UAW-Ford National Programs Center


 History

• The UAW-Ford National Programs Center sits on the original site of Fort Ponchartrain which was built by the French explorer Cadillac in 1701 and marks the founding of present day Detroit.

• In 1921 Detroit city fathers selected this present site as the land for a memorial to those Detroiters who had perished in the Spanish American and First World Wars.

• After World War II interest was renewed in constructing the War Memorial Building. It was to be the pioneer structure in the city’s effort to develop a new Civic Center which subsequently led to the building of a new City Hall, Federal Building, Ford Auditorium, and Cobo Hall.

• The Veterans Memorial Building was completed in 1950 and dedicated on June 11 of that year.

• The 30 feet tall victory eagle on the face of the building was sculpted by world-renowned and Detroit’s own Marshall Fredericks. The eagle holds olive branches representing peace and flies forward into the future while looking back in remembrance of the past.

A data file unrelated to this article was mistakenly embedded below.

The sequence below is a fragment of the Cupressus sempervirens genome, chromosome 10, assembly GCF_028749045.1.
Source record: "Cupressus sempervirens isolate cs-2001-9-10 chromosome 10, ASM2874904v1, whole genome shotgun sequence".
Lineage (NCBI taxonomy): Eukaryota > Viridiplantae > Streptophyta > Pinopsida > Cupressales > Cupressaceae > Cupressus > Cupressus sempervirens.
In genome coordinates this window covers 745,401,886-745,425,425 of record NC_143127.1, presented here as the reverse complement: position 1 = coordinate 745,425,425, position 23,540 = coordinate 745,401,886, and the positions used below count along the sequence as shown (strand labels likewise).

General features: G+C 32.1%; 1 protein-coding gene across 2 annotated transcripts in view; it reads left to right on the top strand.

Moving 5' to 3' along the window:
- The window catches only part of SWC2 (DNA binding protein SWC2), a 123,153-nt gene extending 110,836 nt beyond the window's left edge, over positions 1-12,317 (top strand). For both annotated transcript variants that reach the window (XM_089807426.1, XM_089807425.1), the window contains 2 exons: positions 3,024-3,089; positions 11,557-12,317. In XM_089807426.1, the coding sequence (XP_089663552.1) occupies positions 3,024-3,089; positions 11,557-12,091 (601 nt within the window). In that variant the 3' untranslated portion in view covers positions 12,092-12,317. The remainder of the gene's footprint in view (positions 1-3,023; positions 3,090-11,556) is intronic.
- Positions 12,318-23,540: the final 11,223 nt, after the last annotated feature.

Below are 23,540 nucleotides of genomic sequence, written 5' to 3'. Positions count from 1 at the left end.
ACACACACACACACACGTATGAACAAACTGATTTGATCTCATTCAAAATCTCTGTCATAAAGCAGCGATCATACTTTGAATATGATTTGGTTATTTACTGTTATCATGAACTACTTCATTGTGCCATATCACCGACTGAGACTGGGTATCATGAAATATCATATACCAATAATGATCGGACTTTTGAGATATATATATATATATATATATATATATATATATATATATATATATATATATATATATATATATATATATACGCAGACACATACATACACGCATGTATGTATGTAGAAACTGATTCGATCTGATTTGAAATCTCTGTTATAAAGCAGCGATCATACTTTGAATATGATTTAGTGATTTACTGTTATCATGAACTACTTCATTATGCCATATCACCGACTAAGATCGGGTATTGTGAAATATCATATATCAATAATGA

• Also in 1950, in the first public meeting ever held in the building, Henry Ford II, Walter Reuther and others met to discuss Detroit’s future.

• In May, 1970, Walter and May Reuther laid in state following their tragic death in an airplane accident at Black Lake.

• Started renovation of the building in January 1995.

• Over 800 workers represented by 18 different unions performed 255,502 hours of union work.

• Dedicated as the UAW-Ford National Programs Center on October 1, 1997.

• A central focal piece of this magnificent facility is the life size bronze statue of Walter Reuther and Henry Ford II shaking hands across the Fordbargaining table. It is a most notable gesture in our business of labor/management cooperation.

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